All About Wine
Wine is one of the most popular alcoholic drinks around the world, and this article will be explaining a little about the differences between and origins of this beloved beverage.
So, to begin with, there are basically four main types of wine: red, white, rosè and champagne, with the first two being the most common choices. White wine is made from the innards of grapes, regardless of the colour of the fruit, though obviously different grapes produce different types of white wine. It is generally associated with being drunk during a meal with light meats or vegetable dishes as the wine is not likely to overpower the delicate flavours.
On the other hand, red wine tends to be made from dark grapes, and although the juice from these grapes is clearer than you might expect for red wine, it is actually pigments in the skin in contact with the juice during the fermentation process that give the wine its rich red colour. Red wine is typically drunk with dark meats and heavier meals, when the flavours in the meal are strong enough not to be overpowered.
Rosè, sometimes known as blush wine in the US, combines both methods of white and red wine, but the skin of the grapes is only a part of the fermentation process for up to three days typically. Rosè also has a more subtle taste than red wine reminiscent of white.
The wine considered most luxurious, champagne, is a sparkling wine made specifically in the Champagne area of France, although some people use the word ‘champagne’ as a generic term referring to sparkling wine. The grapes used in the production of champagne have to be grown in accordance to strict rules in specifically designated plots.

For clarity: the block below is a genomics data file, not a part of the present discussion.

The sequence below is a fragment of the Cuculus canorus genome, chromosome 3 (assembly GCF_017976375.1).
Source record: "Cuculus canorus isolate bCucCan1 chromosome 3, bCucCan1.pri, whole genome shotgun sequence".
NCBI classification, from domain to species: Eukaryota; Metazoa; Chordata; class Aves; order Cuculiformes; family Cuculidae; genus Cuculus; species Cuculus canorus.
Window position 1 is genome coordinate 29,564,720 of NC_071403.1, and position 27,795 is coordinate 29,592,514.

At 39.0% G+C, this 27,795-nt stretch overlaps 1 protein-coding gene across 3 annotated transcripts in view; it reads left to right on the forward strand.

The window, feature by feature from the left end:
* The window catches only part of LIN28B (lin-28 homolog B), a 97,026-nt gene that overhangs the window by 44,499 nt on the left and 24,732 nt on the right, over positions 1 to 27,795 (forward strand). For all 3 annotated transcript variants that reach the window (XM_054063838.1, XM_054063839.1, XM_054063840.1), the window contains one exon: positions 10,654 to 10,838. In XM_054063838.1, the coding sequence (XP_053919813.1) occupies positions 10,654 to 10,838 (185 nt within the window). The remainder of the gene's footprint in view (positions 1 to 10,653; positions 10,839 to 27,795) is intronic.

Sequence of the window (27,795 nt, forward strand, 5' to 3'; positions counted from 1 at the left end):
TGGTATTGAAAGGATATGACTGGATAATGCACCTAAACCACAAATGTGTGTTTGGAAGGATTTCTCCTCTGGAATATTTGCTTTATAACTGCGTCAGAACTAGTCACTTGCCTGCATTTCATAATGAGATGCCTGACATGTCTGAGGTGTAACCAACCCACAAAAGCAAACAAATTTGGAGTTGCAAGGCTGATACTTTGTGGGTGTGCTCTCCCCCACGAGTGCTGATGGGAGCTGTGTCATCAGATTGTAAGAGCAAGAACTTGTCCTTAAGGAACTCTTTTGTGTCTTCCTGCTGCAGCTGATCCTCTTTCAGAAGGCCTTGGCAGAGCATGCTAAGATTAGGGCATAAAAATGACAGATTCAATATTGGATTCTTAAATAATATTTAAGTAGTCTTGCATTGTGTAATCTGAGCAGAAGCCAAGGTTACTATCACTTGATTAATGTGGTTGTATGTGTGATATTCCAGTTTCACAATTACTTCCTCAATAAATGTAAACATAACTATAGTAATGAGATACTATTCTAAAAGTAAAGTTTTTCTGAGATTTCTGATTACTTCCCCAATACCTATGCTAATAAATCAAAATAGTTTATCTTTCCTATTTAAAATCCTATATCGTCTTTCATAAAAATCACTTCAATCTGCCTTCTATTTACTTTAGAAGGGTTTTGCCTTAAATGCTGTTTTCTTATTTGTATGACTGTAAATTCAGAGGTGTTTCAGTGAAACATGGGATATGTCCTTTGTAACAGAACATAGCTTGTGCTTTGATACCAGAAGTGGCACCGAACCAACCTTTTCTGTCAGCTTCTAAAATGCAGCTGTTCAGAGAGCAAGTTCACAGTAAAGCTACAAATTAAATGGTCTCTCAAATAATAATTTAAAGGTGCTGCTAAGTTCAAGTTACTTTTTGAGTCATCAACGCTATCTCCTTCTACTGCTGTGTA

It is thought that w has been drunk for more than 4,500 years, with the origins tracing back to a region between the Nile and Persian Gulf. Historians think that wine was accidentally discovered between 4000 and 3000 BC, and with many references to wine in the Old Testament of the Bible this might be quite accurate.
As human settlements began to grow into cities, trading began to flourish in the Mediterranean. Grapes were particularly favoured by the Romans and Greeks and are often portrayed in parodies of such times as a symbol of wealth – servants feeding grapes to the powerful leader. The knowledge of how to make a potent alcoholic drink from grapes quickly spread by word of mouth through the region.
Today, tough competition in the wine industry comes from the world over, and not just in quality, but in taste, richness, variety, technique and of course, price. Wine is still being used in churches, celebrations, a glass at the end of a hard day, and sometimes even for medicinal purposes.
While France tends to be known as wine country and Italy has always had an excellent selection, the US and Australia have proven to be great competition in wine producing. Depending on the process used to make the wine, a different flavour and texture is produced. The wine drinker will find out their particular likes and dislikes regarding wine, such as colour and the type, and even where it’s from. The advanced wine connoisseur may even have a specific age or year of wine they prefer, but having been around for such a long time already, there isn’t any worry that wine will be leaving us any time soon. Chin chin!